displacement of the families occupying the overcrowded units.
This might be acceptable if it were coupled with a concurrent
program to make available to such families decent housing at
prices they can afford. Unfortunately, the latter tends to
be far slower and more costly than the carrying out of code
enforcement. In many cases local courts have recognized
this consequence and, as a matter of public policy, have
refused to permit enforcement action.


"By its very nature, a program of code enforcement requires
property owners to make substantial investments in repairs
and improvements in order to avoid prosecution. Unless

that investment is coupled to an increase in rental returns
or property values, the owner is likely never to be able to
recover the cost. But since we are still dealing with a
seriously blighted area, neither the increase in rentals or
property values is likely to occur. The present tenants
usually cannot afford higher rentals, particularly if occu-
pancy is reduced and there are fewer wage earners to pay

the rent. Tenants with higher incomes usually cannot be
persuaded to move into a still blighted area. The value of
the property in a private sale cannot be expected to increase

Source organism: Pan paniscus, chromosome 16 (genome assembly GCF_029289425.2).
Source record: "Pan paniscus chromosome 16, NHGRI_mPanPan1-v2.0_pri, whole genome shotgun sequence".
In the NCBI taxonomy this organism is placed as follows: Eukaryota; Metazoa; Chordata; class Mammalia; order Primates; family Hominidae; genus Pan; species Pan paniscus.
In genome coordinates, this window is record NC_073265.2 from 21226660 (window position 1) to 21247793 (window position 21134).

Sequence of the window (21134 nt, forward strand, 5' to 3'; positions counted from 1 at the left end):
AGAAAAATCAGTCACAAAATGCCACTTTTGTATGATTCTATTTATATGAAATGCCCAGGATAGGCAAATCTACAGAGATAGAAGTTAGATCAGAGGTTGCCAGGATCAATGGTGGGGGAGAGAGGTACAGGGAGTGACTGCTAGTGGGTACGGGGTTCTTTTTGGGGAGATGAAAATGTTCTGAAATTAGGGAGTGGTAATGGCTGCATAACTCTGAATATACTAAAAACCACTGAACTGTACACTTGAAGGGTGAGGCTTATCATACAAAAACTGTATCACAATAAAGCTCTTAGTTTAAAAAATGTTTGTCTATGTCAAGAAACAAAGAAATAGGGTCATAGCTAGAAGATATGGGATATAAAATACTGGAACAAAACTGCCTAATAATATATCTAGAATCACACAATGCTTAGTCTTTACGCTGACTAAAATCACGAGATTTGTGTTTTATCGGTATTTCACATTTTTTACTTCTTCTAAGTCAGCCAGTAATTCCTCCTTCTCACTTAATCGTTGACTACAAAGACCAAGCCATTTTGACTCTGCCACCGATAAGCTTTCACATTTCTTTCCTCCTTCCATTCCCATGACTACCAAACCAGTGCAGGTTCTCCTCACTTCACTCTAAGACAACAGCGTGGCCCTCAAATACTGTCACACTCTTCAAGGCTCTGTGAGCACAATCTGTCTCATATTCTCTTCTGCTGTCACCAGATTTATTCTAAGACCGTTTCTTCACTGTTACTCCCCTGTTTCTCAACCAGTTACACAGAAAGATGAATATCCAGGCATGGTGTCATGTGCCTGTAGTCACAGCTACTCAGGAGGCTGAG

unless the rentals increase nor would the repairs or improve-
ments add significantly to the property value in the event

of a future public condemnation.

"It has been argued that rigid code enforcement in deteri-
orated areas will so depress property values that new pur-
chasers will be able to afford to make the necessary repairs
without increasing rents. In fact, this does not happen on
any broad scale. While our understanding of the factors
which motivate owners of slum property is very limited, a
recent study does cast some light on this. The large
'sophisticated' owners of slum property usually have so
little of their own money invested that any feasible reduc
tion in cost of purchasing could not equal the cost of need-—
ed repairs. On the other hand, the small ‘unsophisticated!
investor is usually incapable of taking advantage of any
such economic effects.

"In sum, it is our belief that concentrated code enforcement
by itself in badly blighted areas would result in more tur-
moil than improvement of housing conditions. But to say that
this one approach will not work is not a satisfactory answer